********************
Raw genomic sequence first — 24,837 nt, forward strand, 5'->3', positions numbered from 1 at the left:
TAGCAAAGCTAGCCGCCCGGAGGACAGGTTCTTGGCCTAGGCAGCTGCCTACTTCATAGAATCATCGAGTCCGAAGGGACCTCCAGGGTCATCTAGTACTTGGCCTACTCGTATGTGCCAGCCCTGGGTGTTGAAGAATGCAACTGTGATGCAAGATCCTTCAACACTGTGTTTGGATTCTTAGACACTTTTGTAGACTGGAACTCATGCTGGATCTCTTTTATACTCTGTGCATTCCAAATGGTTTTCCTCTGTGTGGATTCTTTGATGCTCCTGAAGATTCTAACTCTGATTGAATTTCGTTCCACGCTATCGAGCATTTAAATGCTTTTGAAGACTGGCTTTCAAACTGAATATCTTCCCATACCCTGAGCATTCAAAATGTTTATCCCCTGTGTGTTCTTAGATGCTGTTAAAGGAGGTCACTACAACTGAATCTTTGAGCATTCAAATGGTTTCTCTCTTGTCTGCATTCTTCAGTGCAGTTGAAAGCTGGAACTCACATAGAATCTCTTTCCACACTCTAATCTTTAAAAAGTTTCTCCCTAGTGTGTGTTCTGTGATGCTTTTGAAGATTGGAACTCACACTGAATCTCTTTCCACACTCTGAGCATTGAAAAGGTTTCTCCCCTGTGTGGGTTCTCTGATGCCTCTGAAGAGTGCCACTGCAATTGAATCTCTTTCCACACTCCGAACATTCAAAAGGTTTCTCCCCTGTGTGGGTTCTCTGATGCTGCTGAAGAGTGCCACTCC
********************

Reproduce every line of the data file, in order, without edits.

Raw genomic sequence first — 24,837 nt, forward strand, 5'->3', positions numbered from 1 at the left:
TAGCAAAGCTAGCCGCCCGGAGGACAGGTTCTTGGCCTAGGCAGCTGCCTACTTCATAGAATCATCGAGTCCGAAGGGACCTCCAGGGTCATCTAGTACTTGGCCTACTCGTATGTGCCAGCCCTGGGTGTTGAAGAATGCAACTGTGATGCAAGATCCTTCAACACTGTGTTTGGATTCTTAGACACTTTTGTAGACTGGAACTCATGCTGGATCTCTTTTATACTCTGTGCATTCCAAATGGTTTTCCTCTGTGTGGATTCTTTGATGCTCCTGAAGATTCTAACTCTGATTGAATTTCGTTCCACGCTATCGAGCATTTAAATGCTTTTGAAGACTGGCTTTCAAACTGAATATCTTCCCATACCCTGAGCATTCAAAATGTTTATCCCCTGTGTGTTCTTAGATGCTGTTAAAGGAGGTCACTACAACTGAATCTTTGAGCATTCAAATGGTTTCTCTCTTGTCTGCATTCTTCAGTGCAGTTGAAAGCTGGAACTCACATAGAATCTCTTTCCACACTCTAATCTTTAAAAAGTTTCTCCCTAGTGTGTGTTCTGTGATGCTTTTGAAGATTGGAACTCACACTGAATCTCTTTCCACACTCTGAGCATTGAAAAGGTTTCTCCCCTGTGTGGGTTCTCTGATGCCTCTGAAGAGTGCCACTGCAATTGAATCTCTTTCCACACTCCGAACATTCAAAAGGTTTCTCCCCTGTGTGGGTTCTCTGATGCTGCTGAAGAGTGCCACTCC